Venice Film Fest Ends Amid Controversy, Media Backlash
ROME -- The world’s oldest film festival ended Saturday amid controversy about how the main awards were decided, followed by vicious attacks in the Italian media about the lack of success from homegrown productions.
Chalk it up to growing pains for a festival that had undergone an ambitious set of changes under newly installed artistic director Alberto Barbera, in his second stint as artistic director after a 10-year hiatus.
There is little doubt that this year’s edition of the festival will be remembered for the scandals that emerged as it drew to a close. The question is whether Barbera and his team can build on the positive.
The international jury headed by Michael Mann was so enamored with Paul Thomas Anderson’s The Master, a fictional story about the formation of a Scientology-like religion, that it intended to give the film three of the festival’s five top awards. Festival rules did not allow that, forcing the jury to pull the main award and hand it instead to Kim Ki-duk’s intense mother-son drama Pieta.
And a day later, the Italian media attacked the festival for turning a blind eye to Italian productions screening on the Lido.
Marco Bellocchio’s competition entry Bella Addormentata (Dormant Beauty), an expertly constructed euthanasia drama, earned much critical praise. But the film left Venice almost empty handed, sparking rage from the 72-year-old director -- honored by Venice with its main career achievement award just last year -- who said he would never again bring a film to the festival.
And two-time Cannes jury prize winner Matteo Garrone called his experience as the only Italian member of the jury “a nightmare,” sparking a personal vow to never serve on another Italian festival jury.
In addition to all that, films from two of the best known directors in the main competition -- both Americans -- were mostly panned by critics: Terrence Malick, in the Venice lineup for the first time ever with his dreamy and confusing To the Wonder, and Brian De Palma, with his first directorial effort in five years, Passion. The Hollywood Reporter's Todd McCarthy called To the Wonder "an impressionistic mish-mash," while Neil Young said Passion was "convoluted" and "disappointingly anemic."
Lost amid the controversies, however, was an overall strong lineup made up almost exclusievly of world premieres, a more selective program than in past years, films from many figures new to the Lido, and Venice’s first, tentative steps toward creating a full-fledged market event.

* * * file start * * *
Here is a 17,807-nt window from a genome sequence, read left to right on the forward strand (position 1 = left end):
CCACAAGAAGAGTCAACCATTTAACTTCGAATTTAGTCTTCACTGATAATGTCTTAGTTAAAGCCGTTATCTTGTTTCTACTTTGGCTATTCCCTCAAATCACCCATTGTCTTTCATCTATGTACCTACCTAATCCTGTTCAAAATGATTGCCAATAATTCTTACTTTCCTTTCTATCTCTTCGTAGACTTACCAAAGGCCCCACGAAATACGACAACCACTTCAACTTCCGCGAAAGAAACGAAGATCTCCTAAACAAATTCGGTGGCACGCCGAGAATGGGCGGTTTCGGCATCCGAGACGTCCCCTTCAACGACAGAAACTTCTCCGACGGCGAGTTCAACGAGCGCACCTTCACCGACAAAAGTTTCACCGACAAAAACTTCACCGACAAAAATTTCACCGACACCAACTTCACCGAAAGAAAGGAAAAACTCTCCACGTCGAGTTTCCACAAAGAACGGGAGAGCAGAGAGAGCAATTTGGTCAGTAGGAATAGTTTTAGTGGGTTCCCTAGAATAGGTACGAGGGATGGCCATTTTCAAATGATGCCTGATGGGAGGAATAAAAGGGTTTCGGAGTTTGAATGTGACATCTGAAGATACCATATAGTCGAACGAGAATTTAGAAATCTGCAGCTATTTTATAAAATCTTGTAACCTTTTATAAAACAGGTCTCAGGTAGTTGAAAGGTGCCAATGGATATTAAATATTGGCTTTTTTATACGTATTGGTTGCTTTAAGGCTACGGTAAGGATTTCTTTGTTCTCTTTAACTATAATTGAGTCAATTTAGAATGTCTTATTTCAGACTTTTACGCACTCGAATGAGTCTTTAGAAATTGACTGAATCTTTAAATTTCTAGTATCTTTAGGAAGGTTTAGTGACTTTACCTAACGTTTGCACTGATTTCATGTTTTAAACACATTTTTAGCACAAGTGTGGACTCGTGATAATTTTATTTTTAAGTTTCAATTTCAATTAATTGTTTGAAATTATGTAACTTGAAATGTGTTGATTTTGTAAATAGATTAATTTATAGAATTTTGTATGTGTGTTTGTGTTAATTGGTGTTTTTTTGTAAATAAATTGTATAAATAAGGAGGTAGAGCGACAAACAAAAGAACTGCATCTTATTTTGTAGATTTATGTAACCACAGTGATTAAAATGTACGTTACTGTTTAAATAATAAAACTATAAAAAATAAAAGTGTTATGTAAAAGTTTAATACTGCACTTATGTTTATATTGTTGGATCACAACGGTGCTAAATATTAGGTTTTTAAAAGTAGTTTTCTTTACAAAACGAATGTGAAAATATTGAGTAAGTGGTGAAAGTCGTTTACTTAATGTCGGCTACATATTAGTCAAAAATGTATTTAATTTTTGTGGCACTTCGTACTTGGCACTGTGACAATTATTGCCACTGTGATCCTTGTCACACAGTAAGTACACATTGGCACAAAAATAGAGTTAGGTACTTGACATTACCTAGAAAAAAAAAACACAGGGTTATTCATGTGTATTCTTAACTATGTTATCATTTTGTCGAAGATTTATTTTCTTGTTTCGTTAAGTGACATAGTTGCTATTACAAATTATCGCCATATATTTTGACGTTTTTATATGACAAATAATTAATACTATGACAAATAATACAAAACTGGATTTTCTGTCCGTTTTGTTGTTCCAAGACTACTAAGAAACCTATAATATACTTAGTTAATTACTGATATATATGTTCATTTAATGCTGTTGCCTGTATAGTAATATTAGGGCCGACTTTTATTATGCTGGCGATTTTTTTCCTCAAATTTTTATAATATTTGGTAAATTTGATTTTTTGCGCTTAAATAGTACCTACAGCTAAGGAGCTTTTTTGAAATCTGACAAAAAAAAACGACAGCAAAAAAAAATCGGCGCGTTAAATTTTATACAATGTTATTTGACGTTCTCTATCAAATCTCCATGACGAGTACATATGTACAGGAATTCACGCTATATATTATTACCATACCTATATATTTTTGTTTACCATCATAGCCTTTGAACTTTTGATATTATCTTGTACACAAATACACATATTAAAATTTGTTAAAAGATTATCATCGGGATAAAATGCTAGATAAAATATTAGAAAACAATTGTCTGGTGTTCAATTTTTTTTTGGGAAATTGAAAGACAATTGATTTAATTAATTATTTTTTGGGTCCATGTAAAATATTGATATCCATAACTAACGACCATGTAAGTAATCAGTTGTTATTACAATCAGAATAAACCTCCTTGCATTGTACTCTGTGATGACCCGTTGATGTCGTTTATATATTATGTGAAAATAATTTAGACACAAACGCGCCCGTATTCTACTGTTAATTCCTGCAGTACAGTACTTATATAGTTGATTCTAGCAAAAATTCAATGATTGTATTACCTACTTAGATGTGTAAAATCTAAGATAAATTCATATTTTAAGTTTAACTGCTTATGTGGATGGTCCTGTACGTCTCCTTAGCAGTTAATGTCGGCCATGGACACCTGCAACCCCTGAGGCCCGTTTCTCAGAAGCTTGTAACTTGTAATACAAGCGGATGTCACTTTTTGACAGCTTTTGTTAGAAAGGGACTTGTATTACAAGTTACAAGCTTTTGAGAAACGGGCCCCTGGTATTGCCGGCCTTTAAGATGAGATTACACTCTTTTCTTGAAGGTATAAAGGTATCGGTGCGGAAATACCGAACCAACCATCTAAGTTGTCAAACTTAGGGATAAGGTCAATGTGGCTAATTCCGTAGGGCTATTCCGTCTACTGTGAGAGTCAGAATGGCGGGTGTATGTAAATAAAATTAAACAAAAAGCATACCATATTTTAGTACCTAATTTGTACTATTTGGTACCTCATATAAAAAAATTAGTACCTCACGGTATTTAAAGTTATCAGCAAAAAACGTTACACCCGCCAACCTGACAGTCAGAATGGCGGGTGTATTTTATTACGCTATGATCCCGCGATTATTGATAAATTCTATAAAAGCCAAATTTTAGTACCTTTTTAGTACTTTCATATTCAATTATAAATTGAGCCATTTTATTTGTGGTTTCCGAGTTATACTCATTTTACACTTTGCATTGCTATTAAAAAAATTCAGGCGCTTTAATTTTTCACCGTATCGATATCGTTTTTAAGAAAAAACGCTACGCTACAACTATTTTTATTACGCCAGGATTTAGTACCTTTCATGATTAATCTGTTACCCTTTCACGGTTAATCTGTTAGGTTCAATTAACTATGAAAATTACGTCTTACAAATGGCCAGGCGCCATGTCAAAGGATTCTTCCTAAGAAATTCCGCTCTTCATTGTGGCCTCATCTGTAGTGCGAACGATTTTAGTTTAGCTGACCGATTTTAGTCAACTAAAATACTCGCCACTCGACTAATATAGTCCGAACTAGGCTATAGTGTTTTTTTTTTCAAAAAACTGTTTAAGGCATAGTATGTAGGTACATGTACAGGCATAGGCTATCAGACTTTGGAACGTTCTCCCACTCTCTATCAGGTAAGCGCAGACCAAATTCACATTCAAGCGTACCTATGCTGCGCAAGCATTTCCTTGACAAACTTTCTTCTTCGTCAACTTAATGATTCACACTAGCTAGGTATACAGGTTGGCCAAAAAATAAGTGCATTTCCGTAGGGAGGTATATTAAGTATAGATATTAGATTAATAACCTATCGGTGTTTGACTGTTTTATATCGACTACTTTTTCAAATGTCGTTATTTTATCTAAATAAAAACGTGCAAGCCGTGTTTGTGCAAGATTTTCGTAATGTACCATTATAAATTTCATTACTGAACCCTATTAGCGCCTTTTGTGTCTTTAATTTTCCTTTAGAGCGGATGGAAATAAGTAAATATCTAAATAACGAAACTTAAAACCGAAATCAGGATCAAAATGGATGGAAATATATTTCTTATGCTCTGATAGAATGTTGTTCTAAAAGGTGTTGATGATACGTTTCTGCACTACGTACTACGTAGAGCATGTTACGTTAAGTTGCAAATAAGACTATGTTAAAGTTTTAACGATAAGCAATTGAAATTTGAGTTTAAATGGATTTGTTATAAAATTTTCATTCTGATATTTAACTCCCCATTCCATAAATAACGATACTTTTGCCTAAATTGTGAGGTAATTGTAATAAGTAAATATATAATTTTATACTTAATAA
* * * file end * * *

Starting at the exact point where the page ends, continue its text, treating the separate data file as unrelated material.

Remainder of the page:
While the jury was blocked from presenting it to The Master, the "second choice" label for Golden Lion winner Pieta was an unfair fate for the intense film The Hollywood Reporter critic Deborah Young said was "violent but ultimately moving." The Master’s Anderson was given the Silver Lion for Best Director and co-stars Philip Seymour Hoffman and Joaquin Phoenix were given the Coppa Volpi prize for Best Actors -- making it the only film to earn two major prizes.
The Best Actress award went to Hadas Yaron for her work in Israeli production Lemale et Ha’Chalal from Rama Bursthein. Paradies: Glaube (Paradise: Faith), an exploration into religious faith that sparked protests from catholic groups, directed by Austria's Ulrich Seidl, won the Jury Prize.
Actor Fabrizio Falco, who appeared in both Bellocchio’s Bella Addormentata and E Stat il Figlio (The Son Was Here) from Daniele Cipri, was given the Marcello Mastroianni Award for the best new young actor. Cipri's film also won the award for Best Technical Contribution.
The Best Screenplay award went to Olivier Assayas for Apres Mai (Something in the Air), an early-1970s set story about a group of would-be militants.
The Luigi de Laurentiis award for the Best Debut Film went to Kuf (Mold), from Turkish directorAli Aydun out of the Critic’s Week sidebar, while the top prize from the Horizons sidebar was given to Hong Kong production San Zimei from Wang Bing.
Overall, attendance was down around 7 percent compared to last year, though with around 20 percent fewer films, the figures could be seen as an increase.
Meanwhile, Barbera declared the festival’s five-day market event “completely satisfying” even before it concluded. Though the festival had not as of Monday released official attendance figures or a list of deals brokered in the confines of the Lido’s Excelsior Hotel, Barbera said there were at least 200 buyers on the Lido who had not come the previous years and that the feedback he received had been positive. His strategy for next year? “The same but bigger,” he said.
Participants in the market said they were satisfied with the first-year event within the 69-year-old Venice festival
“It’s a boutique market that will never be as big or as important as Cannes or Berlin,” said Catherine Mtsitouridze, general director of Russia’s Roskino. “But it doesn’t have to be that in order to be useful. All it will take is one or two big deals to close here and then the Venice Film Market will be on the map.”